REDEEMING TRUST

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Trust: the Basis of all Relationships

Trust is the ultimate and perfect expression of belief. When belief in something becomes substantial, that belief empowers a person to trust in that something. I believe that my automobile will start when I insert the key in the ignition, and after consistently experiencing this reality on an ongoing basis, I begin to place my trust in that vehicle—becoming dependent upon it. If, however, my car starts one day, but maybe not the next, or in the afternoon one day, but not on another morning, I would learn to mistrust my car, and eventually junk it and purchase a more dependable automobile. Relationships are a lot like cars, they work when the persons involved are consistently dependable and trustable. Trust is the basis of every authentic relationship. The more that one can be trusted, the more perfect the love between the person who trusts and the one who is trusted. As St. Francis de Sales said, “Perfect love implies absolute trust in the person loved.”
Being entrusted with God’s children
Though the matter of raising a child to holiness may appear to be a small matter, it should be viewed by us as a great responsibly. Often fathers testify, by means of their actions, that they believe their fatherhood to be a small— a little talent— which should be buried in comparison to their occupation, personal projects or desired endeavors. However, God entrusts us with the task of raising our children to holiness, joy, peace and fulfillment. The Father believes in us and trusts us with this task of rasing His children, and therefore we ought to trust and believe that He will assist us in this endeavor. Our heavenly Father has given us each the talent of the child. Every father will be judged according to how he invested in the talent of his child, and according to whether he returned the talent of the child to God. All of this demonstrates that God loves us, for He trusts us with those whom He loves.

Entrusting our Children to God

St. Joseph, understanding that Jesus, his new Son, was not of his own flesh, but belonged to God, “brought him up to Jerusalem to present Him to the Lord,” (Luke 2:33) God’s law demanded that a Jewish father first “present” or “offer” his child to God. Second, the father would offer a sacrifice to God in order to obtain the child in return for the sacrifice. The sacrifice served as the price of “redemption of the child” from the Lord. In other words, Joseph gave Jesus to God, presenting the child as God’s own, and then he gave the sacrifice of two turtle doves to God in exchange for the child. God received Joseph’s sacrifice as a sign that Jesus was fully consecrated to God, and receiving the sign of consecration, God in turn gave the child Jesus back to Joseph as a sign of His trust and love for Joseph. This rite of redemption served as a reminder of the original Passover, when God spared the first born of all who were willing to consecrate themselves to God by the act of sacrificing the lamb. This implies that our children will be saved by God if they are given by us in sacrifice to God. The heavenly Father allowed the earthly father, Joseph, to redeem the Redeemer, entrusting Joseph to prepare His Son to become THE sacrificial lamb.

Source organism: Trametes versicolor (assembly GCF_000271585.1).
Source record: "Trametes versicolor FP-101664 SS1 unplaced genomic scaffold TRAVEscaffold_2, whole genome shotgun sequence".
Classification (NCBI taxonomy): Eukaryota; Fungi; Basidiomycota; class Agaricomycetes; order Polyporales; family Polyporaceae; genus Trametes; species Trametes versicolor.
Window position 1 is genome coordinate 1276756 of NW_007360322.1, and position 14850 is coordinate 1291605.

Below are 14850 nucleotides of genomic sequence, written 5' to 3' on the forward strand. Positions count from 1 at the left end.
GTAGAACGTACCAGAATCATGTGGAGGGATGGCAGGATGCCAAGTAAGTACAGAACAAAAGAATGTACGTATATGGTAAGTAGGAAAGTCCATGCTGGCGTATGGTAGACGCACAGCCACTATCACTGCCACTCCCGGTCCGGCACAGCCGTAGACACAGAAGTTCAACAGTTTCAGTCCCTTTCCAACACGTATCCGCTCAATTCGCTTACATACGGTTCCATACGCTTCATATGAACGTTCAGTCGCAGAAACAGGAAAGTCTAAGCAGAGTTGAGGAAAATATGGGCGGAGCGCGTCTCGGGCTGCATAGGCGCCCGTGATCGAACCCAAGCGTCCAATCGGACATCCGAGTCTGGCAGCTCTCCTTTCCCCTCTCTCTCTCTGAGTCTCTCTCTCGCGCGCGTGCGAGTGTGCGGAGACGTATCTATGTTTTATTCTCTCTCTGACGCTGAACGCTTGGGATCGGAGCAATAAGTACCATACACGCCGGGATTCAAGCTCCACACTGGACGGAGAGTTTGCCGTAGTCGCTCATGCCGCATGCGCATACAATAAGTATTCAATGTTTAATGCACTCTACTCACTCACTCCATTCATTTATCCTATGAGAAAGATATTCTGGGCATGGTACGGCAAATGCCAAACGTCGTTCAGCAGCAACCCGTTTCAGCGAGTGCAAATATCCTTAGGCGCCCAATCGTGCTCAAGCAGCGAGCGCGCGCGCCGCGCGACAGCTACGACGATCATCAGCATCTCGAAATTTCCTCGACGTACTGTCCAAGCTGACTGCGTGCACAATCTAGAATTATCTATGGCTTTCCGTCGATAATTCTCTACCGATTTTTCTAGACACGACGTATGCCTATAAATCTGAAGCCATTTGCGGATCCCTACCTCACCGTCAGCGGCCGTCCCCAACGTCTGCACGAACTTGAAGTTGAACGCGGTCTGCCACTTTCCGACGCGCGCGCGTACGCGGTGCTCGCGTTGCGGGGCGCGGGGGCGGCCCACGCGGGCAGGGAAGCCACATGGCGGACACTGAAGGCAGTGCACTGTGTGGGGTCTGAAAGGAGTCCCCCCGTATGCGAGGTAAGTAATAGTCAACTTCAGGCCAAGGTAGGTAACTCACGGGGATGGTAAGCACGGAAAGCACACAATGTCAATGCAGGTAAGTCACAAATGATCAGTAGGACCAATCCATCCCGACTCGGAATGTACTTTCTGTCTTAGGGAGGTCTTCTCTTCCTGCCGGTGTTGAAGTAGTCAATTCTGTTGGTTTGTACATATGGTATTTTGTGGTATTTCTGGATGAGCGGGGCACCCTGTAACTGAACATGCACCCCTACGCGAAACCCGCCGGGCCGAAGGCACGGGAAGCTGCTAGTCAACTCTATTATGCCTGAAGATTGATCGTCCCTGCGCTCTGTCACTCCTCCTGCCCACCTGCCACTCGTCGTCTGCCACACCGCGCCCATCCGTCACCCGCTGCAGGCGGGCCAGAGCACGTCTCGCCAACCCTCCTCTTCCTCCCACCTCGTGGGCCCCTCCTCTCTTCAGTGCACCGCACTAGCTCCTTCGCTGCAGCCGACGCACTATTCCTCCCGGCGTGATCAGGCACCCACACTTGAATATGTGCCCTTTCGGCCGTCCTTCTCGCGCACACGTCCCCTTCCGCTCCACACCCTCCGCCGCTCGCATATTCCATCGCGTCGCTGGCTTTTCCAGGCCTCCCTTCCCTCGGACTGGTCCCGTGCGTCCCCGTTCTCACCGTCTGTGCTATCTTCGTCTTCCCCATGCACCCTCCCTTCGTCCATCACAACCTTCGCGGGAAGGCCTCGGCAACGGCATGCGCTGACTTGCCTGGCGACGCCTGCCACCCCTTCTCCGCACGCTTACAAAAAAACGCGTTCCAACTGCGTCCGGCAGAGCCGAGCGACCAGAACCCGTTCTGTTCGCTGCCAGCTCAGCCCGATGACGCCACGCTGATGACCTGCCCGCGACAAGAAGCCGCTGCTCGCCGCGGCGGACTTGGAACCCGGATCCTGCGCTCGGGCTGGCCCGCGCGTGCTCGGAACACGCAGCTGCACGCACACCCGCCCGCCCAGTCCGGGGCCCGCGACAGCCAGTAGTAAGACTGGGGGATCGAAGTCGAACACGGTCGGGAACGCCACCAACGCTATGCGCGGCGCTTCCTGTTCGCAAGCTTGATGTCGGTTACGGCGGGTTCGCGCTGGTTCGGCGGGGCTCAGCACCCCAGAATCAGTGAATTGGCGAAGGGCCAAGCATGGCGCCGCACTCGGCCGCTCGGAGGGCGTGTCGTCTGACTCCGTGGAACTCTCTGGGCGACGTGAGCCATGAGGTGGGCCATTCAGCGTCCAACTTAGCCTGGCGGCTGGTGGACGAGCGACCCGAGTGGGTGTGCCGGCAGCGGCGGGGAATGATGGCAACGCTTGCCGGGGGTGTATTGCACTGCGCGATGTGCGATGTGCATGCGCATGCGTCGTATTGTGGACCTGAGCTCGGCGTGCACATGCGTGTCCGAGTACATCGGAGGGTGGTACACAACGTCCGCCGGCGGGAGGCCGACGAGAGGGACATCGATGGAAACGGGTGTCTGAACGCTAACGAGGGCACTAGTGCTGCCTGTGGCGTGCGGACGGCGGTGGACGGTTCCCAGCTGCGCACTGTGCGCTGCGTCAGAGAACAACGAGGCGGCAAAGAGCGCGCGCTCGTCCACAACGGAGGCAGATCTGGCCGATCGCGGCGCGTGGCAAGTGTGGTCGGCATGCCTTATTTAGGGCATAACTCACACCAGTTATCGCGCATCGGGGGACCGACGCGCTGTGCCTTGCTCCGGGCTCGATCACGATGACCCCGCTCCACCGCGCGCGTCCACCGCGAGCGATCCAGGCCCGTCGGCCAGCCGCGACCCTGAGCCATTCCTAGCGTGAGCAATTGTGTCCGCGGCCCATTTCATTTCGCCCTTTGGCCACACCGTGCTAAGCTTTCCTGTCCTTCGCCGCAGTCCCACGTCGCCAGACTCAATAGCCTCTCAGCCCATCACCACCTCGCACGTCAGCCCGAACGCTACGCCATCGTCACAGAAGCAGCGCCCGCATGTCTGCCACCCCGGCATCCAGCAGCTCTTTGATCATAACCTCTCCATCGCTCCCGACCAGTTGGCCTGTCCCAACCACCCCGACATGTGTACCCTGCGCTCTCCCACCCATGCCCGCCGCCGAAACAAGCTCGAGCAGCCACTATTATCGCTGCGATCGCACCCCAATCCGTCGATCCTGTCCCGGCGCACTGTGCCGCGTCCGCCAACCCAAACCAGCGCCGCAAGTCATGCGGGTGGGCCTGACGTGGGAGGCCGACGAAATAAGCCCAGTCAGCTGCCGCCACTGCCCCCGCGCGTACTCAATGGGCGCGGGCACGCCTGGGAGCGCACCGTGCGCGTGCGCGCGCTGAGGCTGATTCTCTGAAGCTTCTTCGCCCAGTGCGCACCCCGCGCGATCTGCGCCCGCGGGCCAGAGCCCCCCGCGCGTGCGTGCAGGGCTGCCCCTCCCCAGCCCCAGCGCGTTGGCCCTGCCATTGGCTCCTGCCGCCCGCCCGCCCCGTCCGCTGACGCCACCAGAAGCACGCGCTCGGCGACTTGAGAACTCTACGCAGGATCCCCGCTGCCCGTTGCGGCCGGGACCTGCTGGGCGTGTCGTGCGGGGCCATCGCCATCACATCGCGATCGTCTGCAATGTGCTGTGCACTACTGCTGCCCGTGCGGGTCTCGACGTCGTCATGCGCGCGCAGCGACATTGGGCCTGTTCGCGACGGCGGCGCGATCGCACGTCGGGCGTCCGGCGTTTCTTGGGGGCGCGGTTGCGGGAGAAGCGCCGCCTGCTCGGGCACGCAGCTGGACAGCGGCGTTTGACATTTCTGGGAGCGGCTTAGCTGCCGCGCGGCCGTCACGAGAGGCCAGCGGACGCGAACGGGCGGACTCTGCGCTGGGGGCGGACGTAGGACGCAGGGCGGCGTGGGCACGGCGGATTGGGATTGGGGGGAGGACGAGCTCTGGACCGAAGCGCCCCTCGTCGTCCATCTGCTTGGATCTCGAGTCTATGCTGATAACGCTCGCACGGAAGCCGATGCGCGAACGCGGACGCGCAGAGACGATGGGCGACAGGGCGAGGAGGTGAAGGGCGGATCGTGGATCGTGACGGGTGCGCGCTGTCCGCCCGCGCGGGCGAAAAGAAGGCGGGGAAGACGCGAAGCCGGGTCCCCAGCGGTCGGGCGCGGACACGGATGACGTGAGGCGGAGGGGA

An exchange of Trust

The redemption of Christ by his father Joseph serves as a permanent model for fathers who are to consecrate their children to God. By doing this, the human father, like Joseph, offers his child in sacrifice to God, preparing his own child to offer himself eventually in sacrifice. In this mystery—commonly referred to as the Presentation of the Lord—occurred an exchange of trust between God the Father and the father Joseph. Joseph freely gave the Son Whom he had received to God the Father, trusting that God would return the child; and God, returning the child, entrusted Joseph to prepare God’s only begotten Son to be returned as the sacrificial oblation on behalf of all mankind. The Father entrusts each of us with the child that He claims as His own. This reality should cause us to have great confidence in God: God has entrusted us with the noble work of redeeming our children with Christ’s redemption.